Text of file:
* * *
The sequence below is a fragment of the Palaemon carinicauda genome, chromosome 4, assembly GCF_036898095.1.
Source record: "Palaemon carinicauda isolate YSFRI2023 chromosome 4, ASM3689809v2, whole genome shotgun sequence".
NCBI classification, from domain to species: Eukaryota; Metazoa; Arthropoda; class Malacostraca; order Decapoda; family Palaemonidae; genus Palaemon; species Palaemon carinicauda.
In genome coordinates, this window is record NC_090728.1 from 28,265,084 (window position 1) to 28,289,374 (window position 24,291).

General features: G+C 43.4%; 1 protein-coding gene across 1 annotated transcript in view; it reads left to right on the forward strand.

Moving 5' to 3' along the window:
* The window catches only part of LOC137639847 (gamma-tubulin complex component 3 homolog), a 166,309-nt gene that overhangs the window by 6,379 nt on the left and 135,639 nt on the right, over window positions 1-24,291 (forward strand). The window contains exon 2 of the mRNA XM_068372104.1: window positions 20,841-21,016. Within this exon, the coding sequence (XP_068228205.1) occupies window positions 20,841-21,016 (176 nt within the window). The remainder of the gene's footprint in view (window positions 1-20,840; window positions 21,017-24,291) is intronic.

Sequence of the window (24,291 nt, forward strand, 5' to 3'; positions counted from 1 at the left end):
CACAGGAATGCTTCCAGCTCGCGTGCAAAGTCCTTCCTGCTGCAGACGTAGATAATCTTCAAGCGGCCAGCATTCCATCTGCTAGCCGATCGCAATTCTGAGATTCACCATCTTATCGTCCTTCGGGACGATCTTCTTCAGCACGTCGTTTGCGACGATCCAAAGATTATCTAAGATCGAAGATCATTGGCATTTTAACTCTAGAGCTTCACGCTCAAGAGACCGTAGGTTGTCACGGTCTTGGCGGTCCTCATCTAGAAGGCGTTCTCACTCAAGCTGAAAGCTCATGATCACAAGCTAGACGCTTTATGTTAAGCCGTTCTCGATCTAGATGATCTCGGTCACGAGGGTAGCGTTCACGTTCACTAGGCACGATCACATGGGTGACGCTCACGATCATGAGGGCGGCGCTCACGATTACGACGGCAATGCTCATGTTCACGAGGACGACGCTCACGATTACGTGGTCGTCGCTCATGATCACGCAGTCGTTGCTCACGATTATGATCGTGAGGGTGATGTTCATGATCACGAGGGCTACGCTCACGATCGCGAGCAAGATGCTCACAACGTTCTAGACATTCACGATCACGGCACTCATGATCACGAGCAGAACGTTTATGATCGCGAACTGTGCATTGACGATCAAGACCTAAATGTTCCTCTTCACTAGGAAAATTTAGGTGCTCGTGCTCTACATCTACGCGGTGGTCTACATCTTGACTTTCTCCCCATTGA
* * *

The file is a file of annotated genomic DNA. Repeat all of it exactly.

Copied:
The sequence below is a fragment of the Palaemon carinicauda genome, chromosome 4, assembly GCF_036898095.1.
Source record: "Palaemon carinicauda isolate YSFRI2023 chromosome 4, ASM3689809v2, whole genome shotgun sequence".
NCBI classification, from domain to species: Eukaryota; Metazoa; Arthropoda; class Malacostraca; order Decapoda; family Palaemonidae; genus Palaemon; species Palaemon carinicauda.
In genome coordinates, this window is record NC_090728.1 from 28,265,084 (window position 1) to 28,289,374 (window position 24,291).

General features: G+C 43.4%; 1 protein-coding gene across 1 annotated transcript in view; it reads left to right on the forward strand.

Moving 5' to 3' along the window:
* The window catches only part of LOC137639847 (gamma-tubulin complex component 3 homolog), a 166,309-nt gene that overhangs the window by 6,379 nt on the left and 135,639 nt on the right, over window positions 1-24,291 (forward strand). The window contains exon 2 of the mRNA XM_068372104.1: window positions 20,841-21,016. Within this exon, the coding sequence (XP_068228205.1) occupies window positions 20,841-21,016 (176 nt within the window). The remainder of the gene's footprint in view (window positions 1-20,840; window positions 21,017-24,291) is intronic.

Sequence of the window (24,291 nt, forward strand, 5' to 3'; positions counted from 1 at the left end):
CACAGGAATGCTTCCAGCTCGCGTGCAAAGTCCTTCCTGCTGCAGACGTAGATAATCTTCAAGCGGCCAGCATTCCATCTGCTAGCCGATCGCAATTCTGAGATTCACCATCTTATCGTCCTTCGGGACGATCTTCTTCAGCACGTCGTTTGCGACGATCCAAAGATTATCTAAGATCGAAGATCATTGGCATTTTAACTCTAGAGCTTCACGCTCAAGAGACCGTAGGTTGTCACGGTCTTGGCGGTCCTCATCTAGAAGGCGTTCTCACTCAAGCTGAAAGCTCATGATCACAAGCTAGACGCTTTATGTTAAGCCGTTCTCGATCTAGATGATCTCGGTCACGAGGGTAGCGTTCACGTTCACTAGGCACGATCACATGGGTGACGCTCACGATCATGAGGGCGGCGCTCACGATTACGACGGCAATGCTCATGTTCACGAGGACGACGCTCACGATTACGTGGTCGTCGCTCATGATCACGCAGTCGTTGCTCACGATTATGATCGTGAGGGTGATGTTCATGATCACGAGGGCTACGCTCACGATCGCGAGCAAGATGCTCACAACGTTCTAGACATTCACGATCACGGCACTCATGATCACGAGCAGAACGTTTATGATCGCGAACTGTGCATTGACGATCAAGACCTAAATGTTCCTCTTCACTAGGAAAATTTAGGTGCTCGTGCTCTACATCTACGCGGTGGTCTACATCTTGACTTTCTCCCCATTGA